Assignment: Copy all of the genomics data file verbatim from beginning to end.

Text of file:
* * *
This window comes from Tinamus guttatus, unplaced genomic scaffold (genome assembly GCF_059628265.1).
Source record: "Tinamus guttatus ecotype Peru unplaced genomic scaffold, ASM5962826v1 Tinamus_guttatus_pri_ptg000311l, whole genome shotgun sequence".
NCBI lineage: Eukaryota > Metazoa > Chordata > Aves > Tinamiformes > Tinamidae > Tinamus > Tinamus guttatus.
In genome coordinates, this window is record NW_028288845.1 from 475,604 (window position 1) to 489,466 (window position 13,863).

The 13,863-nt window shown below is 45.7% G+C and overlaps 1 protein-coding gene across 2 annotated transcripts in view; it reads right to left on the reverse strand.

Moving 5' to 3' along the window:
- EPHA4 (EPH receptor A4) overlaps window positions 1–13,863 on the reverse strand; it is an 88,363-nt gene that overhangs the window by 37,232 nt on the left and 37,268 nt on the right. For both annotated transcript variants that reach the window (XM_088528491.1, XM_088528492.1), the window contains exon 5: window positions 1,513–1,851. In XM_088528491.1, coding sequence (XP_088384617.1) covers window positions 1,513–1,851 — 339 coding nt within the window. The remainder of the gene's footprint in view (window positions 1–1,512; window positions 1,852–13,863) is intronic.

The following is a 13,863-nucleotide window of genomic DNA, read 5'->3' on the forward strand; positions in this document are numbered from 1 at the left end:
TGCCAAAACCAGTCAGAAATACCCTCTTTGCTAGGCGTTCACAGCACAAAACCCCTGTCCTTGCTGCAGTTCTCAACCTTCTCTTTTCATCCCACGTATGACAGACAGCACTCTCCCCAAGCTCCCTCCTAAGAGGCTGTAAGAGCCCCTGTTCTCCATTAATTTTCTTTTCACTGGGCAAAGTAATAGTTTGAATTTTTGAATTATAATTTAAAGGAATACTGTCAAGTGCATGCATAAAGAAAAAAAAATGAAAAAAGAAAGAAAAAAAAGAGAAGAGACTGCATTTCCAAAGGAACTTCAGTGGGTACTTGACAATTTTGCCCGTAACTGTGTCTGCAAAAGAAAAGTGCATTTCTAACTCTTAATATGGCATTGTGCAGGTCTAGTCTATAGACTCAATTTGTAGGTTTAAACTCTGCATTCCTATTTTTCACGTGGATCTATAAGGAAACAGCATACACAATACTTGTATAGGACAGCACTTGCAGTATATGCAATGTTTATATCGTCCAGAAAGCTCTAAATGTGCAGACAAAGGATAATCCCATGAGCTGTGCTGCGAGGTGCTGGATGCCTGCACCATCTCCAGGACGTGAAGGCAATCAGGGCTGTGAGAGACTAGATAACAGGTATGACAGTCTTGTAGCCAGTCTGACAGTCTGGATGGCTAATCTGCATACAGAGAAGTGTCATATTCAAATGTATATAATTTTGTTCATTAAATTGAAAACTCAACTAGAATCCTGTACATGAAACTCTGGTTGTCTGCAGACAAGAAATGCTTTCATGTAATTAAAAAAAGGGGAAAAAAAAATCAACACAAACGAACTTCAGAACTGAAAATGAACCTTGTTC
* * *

This window comes from Tinamus guttatus, unplaced genomic scaffold (genome assembly GCF_059628265.1).
Source record: "Tinamus guttatus ecotype Peru unplaced genomic scaffold, ASM5962826v1 Tinamus_guttatus_pri_ptg000311l, whole genome shotgun sequence".
NCBI lineage: Eukaryota > Metazoa > Chordata > Aves > Tinamiformes > Tinamidae > Tinamus > Tinamus guttatus.
In genome coordinates, this window is record NW_028288845.1 from 475,604 (window position 1) to 489,466 (window position 13,863).

The 13,863-nt window shown below is 45.7% G+C and overlaps 1 protein-coding gene across 2 annotated transcripts in view; it reads right to left on the reverse strand.

Moving 5' to 3' along the window:
- EPHA4 (EPH receptor A4) overlaps window positions 1–13,863 on the reverse strand; it is an 88,363-nt gene that overhangs the window by 37,232 nt on the left and 37,268 nt on the right. For both annotated transcript variants that reach the window (XM_088528491.1, XM_088528492.1), the window contains exon 5: window positions 1,513–1,851. In XM_088528491.1, coding sequence (XP_088384617.1) covers window positions 1,513–1,851 — 339 coding nt within the window. The remainder of the gene's footprint in view (window positions 1–1,512; window positions 1,852–13,863) is intronic.

The following is a 13,863-nucleotide window of genomic DNA, read 5'->3' on the forward strand; positions in this document are numbered from 1 at the left end:
TGCCAAAACCAGTCAGAAATACCCTCTTTGCTAGGCGTTCACAGCACAAAACCCCTGTCCTTGCTGCAGTTCTCAACCTTCTCTTTTCATCCCACGTATGACAGACAGCACTCTCCCCAAGCTCCCTCCTAAGAGGCTGTAAGAGCCCCTGTTCTCCATTAATTTTCTTTTCACTGGGCAAAGTAATAGTTTGAATTTTTGAATTATAATTTAAAGGAATACTGTCAAGTGCATGCATAAAGAAAAAAAAATGAAAAAAGAAAGAAAAAAAAGAGAAGAGACTGCATTTCCAAAGGAACTTCAGTGGGTACTTGACAATTTTGCCCGTAACTGTGTCTGCAAAAGAAAAGTGCATTTCTAACTCTTAATATGGCATTGTGCAGGTCTAGTCTATAGACTCAATTTGTAGGTTTAAACTCTGCATTCCTATTTTTCACGTGGATCTATAAGGAAACAGCATACACAATACTTGTATAGGACAGCACTTGCAGTATATGCAATGTTTATATCGTCCAGAAAGCTCTAAATGTGCAGACAAAGGATAATCCCATGAGCTGTGCTGCGAGGTGCTGGATGCCTGCACCATCTCCAGGACGTGAAGGCAATCAGGGCTGTGAGAGACTAGATAACAGGTATGACAGTCTTGTAGCCAGTCTGACAGTCTGGATGGCTAATCTGCATACAGAGAAGTGTCATATTCAAATGTATATAATTTTGTTCATTAAATTGAAAACTCAACTAGAATCCTGTACATGAAACTCTGGTTGTCTGCAGACAAGAAATGCTTTCATGTAATTAAAAAAAGGGGAAAAAAAAATCAACACAAACGAACTTCAGAACTGAAAATGAACCTTGTTC